Camp II was released for public comment in February 2014. The earnings and profits measurement date for the toll charge proposal by Camp II was the last day of the last taxable year of each deferred foreign income corporation beginning before January 1, 2015. The total toll charge inclusion would be the aggregate attributable post-1986 E&P net of aggregate attributable deficits. This aggregate net amount would represent the total subpart F inclusion. Note the amount would be unreduced by any dividend distributions during that year — such dividends would essentially be treated as previously taxed income distributions of the subpart F inclusion. If such a quick effective date were chosen for current tax reform and it passed this year, for calendar year companies 2017 would be the E&P measurement and subpart F inclusion year.
There was a deferred payment election available for paying the toll charge. Regular taxpayers could elect to pay in eight installments: 8% of the liability in each of the first five years and 15, 20, and 25% for years 6 through 8. Pretty generous. And Subchapter S shareholders could defer payment indefinitely until there was a triggering event with respect to the S corporation or its shareholder.
So those are the basics. Pretty complicated. Lots of money at stake and a tremendous amount of computational work to do in potentially a very short time. Let's see how close to Camp II the rules turn out to be. Here are some observations on aspects of the proposal, many of which I hope get fixed or clarified before we have a final rule.
So overall one hopes that we get clarification in lots of areas assuming the toll charge does get enacted. Seems that will practically need to happen in the statute or legislative history as it will be awfully hard for the IRS to give guidance on open points quickly enough to help taxpayers since all reporting will likely be required within about one year after the law is enacted.
I complained about the toll charge proposal in Camp I, in part because I didn't see it coming. I know of no other country that extracted a similar entry fee upon converting to territorial. A toll charge at all — even at a reduced rate — on earnings fully redeployed in the foreign business seems like a pure revenue grab and not a principled transition approach. But I am at least thankful for the lower split rate. How about zero for non-cash equivalent E&P?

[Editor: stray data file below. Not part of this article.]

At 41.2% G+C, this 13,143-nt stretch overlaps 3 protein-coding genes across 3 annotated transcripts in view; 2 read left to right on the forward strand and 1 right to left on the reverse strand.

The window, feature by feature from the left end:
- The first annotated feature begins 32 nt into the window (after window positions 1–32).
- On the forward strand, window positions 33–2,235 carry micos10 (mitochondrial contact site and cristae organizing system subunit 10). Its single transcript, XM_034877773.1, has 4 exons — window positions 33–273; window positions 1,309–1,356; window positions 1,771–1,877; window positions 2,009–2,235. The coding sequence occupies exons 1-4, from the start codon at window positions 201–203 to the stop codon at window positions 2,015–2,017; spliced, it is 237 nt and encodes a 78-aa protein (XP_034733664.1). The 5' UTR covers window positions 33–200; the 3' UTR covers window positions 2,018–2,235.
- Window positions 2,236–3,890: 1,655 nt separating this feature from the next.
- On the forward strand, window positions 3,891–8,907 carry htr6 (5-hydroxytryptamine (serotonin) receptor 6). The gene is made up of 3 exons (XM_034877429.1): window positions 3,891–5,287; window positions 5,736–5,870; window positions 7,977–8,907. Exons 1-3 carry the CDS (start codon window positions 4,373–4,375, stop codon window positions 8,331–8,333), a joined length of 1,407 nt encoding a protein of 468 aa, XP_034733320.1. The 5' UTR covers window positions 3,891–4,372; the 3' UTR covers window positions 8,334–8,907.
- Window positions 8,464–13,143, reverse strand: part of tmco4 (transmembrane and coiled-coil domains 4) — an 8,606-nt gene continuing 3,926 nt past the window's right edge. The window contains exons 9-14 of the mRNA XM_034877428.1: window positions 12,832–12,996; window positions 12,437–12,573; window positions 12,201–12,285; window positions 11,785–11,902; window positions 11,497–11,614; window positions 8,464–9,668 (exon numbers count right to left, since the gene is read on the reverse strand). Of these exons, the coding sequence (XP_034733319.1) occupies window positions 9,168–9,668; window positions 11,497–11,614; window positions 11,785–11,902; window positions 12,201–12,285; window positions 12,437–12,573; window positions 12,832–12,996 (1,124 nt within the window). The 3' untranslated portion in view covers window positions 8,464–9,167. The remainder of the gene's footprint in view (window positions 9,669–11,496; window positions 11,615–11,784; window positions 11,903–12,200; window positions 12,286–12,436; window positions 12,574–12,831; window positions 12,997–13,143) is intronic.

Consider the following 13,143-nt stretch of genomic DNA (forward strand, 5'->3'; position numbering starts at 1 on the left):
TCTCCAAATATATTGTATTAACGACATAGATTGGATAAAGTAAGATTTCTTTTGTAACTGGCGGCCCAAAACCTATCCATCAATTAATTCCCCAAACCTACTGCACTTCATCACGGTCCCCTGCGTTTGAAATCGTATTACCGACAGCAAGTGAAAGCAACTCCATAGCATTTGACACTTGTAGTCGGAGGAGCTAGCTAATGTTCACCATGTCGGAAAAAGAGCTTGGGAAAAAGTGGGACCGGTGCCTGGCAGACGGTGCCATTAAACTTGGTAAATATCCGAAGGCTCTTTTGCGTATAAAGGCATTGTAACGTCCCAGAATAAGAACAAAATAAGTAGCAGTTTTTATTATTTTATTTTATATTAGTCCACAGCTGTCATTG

But it seems to me the revenue targeted from a toll charge is now largely committed or spent so I doubt it will be abandoned. And since it could happen quite quickly companies will need to get prepared. In my experience, permanently reinvested foreign earnings numbers are often a bit “soft.” So lots of effort may be needed to firm them up and start addressing all of the obvious complications. And the IRS will certainly have its hands full in dealing with the complex issues and reviewing the calculations of every multinational company in America!
|PANEL OF CONTRIBUTORS|
|Thomas S. Bissell, CPA Celebration, Florida||David Ernick, Esq.PricewaterhouseCoopers LLPWashington, D.C.||Edward Tanenbaum, Esq.Alston & Bird LLPNew York, New York||Robert E. Ward, Esq. Ward Chisholm, P.C. Bethesda, Maryland|
|Kimberly S. Blanchard, Esq.Weil, Gotshal & Manges LLPNew York, New York||Gary D. Sprague, Esq. Baker & McKenzie LLPPalo Alto, California||James J. Tobin, Esq.Ernst & Young LLPNew York, New York||Lowell D. Yoder, Esq.McDermott Will & Emery LLPChicago, Illinois|
|This section features brief commentary written on a rotating basis by leading international tax practitioners.|
Copyright © 2017 Tax Management Inc. All Rights Reserved.